If you’re interested in the math behind the recommendation, the article lays it out nicely. But this question of the 529’s viability for kids who may or may not be college bound was a new one for me, and one that seemed worth sharing here.

On purpose

When you show up, who and what do people get?

When you arrive to class, punch in for your part-time job, or show up at practice for soccer or band or debate, what happens? Are you the one who shows up on time, who does the little things without being asked, and who finds ways to make the time and the experience better for all involved?

Are you reliable? Can you be trusted? Do you always find a way to come through? Or are you the one who rarely steps up, who seems disengaged, or who accepts the opportunity but then always has an excuse why it never got done right?

None of us can or have to be perfect. Some days will be better than others–at school, at work, on the field or the court or the stage. That’s part of learning and growing.

But every time you show up, you’re creating a reputation. You’re saying to people, “Here’s what you can expect from me.” So we get to make a choice. We can let that reputation make itself and hope for the best. Or we can decide what we want our reputation to be and go deliver it.

I’m not talking about creating a fake persona—people will see through that. I’m talking about conscientiously deciding what behaviors you’re willing to engage day-to-day to create a reputation that will make you proud.

Your reputation is created either way. Why not make yours on purpose?

How counselors can help the kids who need it most

One of the many reasons I come back to high school counselor extraordinaire Patrick O’Connor’s regular advice columns for counselors is because he reminds his readers that while the over-scheduled but well-resourced student population has their struggles, they’re not the only kids we need to be worrying about. And in fact, there are students whose home lives are so untenable that a summer without school isn’t a relief, but a seasonal suspension of their safe place to go. And once again, O’Connor comes through with great advice for counselors on the front lines with these students in his latest piece, “Summer Help for the Kids Who Need it Most.”

Does it pass the champagne test?

Making changes can be difficult, even when the changes are good. Getting better grades, exercising regularly, spending more time with your family—the rational knowledge that the change would benefit us often isn’t enough to carry us to our desired result. That’s why so many New Year’s Resolutions start with vigor in January, fall apart in February, and re-appear on the next resolution list the following year. So why is it so hard to create these good changes? Chip and Dan Heath’s Switch: How to Change Things When Change Is Hard sets out to answer that question. And one of their recommendations that stuck with me is to ask the following question about any change you’re trying to make: Does it pass the champagne test?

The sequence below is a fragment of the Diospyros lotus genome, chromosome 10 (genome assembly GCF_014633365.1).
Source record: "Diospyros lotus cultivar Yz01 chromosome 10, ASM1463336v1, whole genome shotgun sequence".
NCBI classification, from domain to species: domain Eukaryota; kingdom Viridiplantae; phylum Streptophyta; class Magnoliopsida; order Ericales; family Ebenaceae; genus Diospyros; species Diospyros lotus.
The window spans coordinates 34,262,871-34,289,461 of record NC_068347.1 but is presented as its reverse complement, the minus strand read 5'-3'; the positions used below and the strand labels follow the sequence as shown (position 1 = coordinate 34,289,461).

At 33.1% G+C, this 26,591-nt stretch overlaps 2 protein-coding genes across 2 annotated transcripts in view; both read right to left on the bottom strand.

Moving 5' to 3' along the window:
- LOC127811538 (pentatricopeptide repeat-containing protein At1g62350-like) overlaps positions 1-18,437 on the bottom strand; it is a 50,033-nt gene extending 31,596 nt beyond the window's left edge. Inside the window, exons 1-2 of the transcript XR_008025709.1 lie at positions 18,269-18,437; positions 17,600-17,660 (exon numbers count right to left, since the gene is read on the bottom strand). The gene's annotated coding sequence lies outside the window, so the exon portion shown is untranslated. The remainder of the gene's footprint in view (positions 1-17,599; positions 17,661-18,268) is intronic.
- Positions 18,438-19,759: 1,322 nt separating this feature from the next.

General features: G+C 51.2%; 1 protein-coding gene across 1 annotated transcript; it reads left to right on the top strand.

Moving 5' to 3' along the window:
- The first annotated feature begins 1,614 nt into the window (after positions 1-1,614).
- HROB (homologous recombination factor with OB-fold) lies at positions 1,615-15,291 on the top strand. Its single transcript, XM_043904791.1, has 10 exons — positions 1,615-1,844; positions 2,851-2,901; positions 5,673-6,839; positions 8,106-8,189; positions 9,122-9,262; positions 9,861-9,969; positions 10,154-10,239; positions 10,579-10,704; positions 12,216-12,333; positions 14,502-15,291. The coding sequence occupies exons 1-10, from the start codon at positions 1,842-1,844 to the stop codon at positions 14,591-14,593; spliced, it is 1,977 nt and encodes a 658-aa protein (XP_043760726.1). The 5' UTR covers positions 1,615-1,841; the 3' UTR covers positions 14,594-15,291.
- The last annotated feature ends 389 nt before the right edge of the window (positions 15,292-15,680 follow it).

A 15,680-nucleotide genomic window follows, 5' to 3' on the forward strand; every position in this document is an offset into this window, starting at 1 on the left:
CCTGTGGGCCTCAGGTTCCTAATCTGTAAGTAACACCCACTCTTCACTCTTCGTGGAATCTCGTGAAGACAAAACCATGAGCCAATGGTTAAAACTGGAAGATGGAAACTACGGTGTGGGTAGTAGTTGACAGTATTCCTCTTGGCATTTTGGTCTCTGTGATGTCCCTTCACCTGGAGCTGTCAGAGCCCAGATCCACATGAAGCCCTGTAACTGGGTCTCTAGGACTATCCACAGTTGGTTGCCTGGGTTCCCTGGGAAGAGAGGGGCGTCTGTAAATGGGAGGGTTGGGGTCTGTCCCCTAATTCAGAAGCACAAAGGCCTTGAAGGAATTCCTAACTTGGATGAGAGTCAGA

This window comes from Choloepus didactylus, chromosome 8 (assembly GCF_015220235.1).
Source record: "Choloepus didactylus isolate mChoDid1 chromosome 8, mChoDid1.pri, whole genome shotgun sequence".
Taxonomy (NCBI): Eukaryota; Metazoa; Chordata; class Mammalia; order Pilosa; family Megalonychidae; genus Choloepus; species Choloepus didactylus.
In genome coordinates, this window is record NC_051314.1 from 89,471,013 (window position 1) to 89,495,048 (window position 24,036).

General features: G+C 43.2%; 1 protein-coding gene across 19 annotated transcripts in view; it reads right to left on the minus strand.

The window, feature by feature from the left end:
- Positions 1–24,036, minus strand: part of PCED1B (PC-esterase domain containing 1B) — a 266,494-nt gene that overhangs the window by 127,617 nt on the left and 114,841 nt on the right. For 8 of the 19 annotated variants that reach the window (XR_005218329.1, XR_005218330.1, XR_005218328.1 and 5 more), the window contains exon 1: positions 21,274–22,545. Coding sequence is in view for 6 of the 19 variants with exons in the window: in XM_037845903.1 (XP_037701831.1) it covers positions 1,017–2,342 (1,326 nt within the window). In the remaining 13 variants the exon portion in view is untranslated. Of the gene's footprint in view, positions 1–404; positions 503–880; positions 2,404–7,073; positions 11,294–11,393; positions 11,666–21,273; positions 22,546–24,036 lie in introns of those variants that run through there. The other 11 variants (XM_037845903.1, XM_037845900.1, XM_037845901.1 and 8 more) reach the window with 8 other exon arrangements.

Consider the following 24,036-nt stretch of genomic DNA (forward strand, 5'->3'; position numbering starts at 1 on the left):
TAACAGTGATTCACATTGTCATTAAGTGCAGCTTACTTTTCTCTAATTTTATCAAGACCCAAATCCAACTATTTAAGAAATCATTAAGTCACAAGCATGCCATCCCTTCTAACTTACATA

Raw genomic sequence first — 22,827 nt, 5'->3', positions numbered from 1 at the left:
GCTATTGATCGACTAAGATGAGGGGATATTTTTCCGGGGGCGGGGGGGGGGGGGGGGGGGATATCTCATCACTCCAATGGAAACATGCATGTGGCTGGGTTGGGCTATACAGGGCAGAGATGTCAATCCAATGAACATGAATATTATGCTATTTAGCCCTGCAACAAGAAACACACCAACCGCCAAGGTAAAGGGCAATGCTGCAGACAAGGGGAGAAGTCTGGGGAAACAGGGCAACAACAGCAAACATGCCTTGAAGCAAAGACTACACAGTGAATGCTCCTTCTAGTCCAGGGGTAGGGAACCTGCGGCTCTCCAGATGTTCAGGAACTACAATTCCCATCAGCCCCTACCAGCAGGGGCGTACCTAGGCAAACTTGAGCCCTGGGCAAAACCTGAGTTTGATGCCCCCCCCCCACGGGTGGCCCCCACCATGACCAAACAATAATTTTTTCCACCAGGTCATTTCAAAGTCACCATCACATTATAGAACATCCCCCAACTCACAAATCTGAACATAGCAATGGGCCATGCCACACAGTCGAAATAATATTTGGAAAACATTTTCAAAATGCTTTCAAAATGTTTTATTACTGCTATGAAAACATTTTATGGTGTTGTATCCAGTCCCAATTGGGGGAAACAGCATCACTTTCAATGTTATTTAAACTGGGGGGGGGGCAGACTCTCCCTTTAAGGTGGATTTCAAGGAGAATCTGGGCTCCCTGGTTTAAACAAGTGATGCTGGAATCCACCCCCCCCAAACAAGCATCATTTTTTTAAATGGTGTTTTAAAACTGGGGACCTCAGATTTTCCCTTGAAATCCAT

The champagne test is simple. Is your destination clear enough that when you (or your team, business, organization, etc.) get there, people will know to crack the bottle of champagne and celebrate? I’m sure I don’t need to explain this, but just in case (as this is a blog frequented by readers too young to drink legally), the recommendation has nothing to do with actual champagne (although parents, knock yourselves out!). It’s entirely about identifying a moment when you’ve reached your goal. Is it clear? Will you know?

“Get in better shape this summer” doesn’t pass the champagne test. But, “Run a 10K by the end of the summer” is very clear. You know when you’ve crossed the literal and figurative finish line.

“Get going on college applications?” No clear passing of the champagne test. But, “Finish my college applications before Thanksgiving” certainly does.

“Improve communication for our counseling department” leaves it open to interpretation what “improving communication” actually means. But, “By January 1, hold six all-staff meetings to solicit new ideas” makes it clear when it’s time to celebrate.

It’s far from the only recommendation in the book. In fact, they present an entire system to make any difficult change, personal or professional. But the champagne test is easy to understand and to implement whether or not you’ve read the book. And if you use it successfully, you’ll know exactly when to celebrate.

Don’t put essay pressure on your summer plans

If you’re a senior applying to college this fall, you may already have a plan in place to write your college essay about an upcoming summer event: work, travel, a summer program or other experience where you’re sure to come back with good stories. But preemptively choosing a college essay topic on an experience that hasn’t happened yet is not an approach I recommend.